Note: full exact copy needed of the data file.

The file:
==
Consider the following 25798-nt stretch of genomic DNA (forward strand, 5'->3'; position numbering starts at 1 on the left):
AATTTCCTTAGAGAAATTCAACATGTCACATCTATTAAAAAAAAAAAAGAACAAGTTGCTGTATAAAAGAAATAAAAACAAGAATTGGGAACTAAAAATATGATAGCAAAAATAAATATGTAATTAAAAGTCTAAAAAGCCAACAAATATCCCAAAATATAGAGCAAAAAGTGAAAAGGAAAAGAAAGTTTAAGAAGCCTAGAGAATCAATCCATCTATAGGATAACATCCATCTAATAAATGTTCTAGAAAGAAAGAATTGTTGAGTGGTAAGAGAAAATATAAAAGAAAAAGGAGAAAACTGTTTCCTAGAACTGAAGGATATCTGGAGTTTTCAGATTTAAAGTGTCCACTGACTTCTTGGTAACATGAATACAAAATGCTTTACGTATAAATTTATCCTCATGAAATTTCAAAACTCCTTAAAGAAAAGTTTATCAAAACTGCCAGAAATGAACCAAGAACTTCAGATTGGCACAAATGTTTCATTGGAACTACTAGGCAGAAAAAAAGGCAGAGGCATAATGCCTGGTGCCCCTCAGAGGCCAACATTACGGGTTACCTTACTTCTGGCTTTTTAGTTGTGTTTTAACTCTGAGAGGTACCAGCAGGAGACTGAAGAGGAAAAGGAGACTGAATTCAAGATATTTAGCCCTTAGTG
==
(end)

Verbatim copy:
Consider the following 25798-nt stretch of genomic DNA (forward strand, 5'->3'; position numbering starts at 1 on the left):
AATTTCCTTAGAGAAATTCAACATGTCACATCTATTAAAAAAAAAAAAGAACAAGTTGCTGTATAAAAGAAATAAAAACAAGAATTGGGAACTAAAAATATGATAGCAAAAATAAATATGTAATTAAAAGTCTAAAAAGCCAACAAATATCCCAAAATATAGAGCAAAAAGTGAAAAGGAAAAGAAAGTTTAAGAAGCCTAGAGAATCAATCCATCTATAGGATAACATCCATCTAATAAATGTTCTAGAAAGAAAGAATTGTTGAGTGGTAAGAGAAAATATAAAAGAAAAAGGAGAAAACTGTTTCCTAGAACTGAAGGATATCTGGAGTTTTCAGATTTAAAGTGTCCACTGACTTCTTGGTAACATGAATACAAAATGCTTTACGTATAAATTTATCCTCATGAAATTTCAAAACTCCTTAAAGAAAAGTTTATCAAAACTGCCAGAAATGAACCAAGAACTTCAGATTGGCACAAATGTTTCATTGGAACTACTAGGCAGAAAAAAAGGCAGAGGCATAATGCCTGGTGCCCCTCAGAGGCCAACATTACGGGTTACCTTACTTCTGGCTTTTTAGTTGTGTTTTAACTCTGAGAGGTACCAGCAGGAGACTGAAGAGGAAAAGGAGACTGAATTCAAGATATTTAGCCCTTAGTG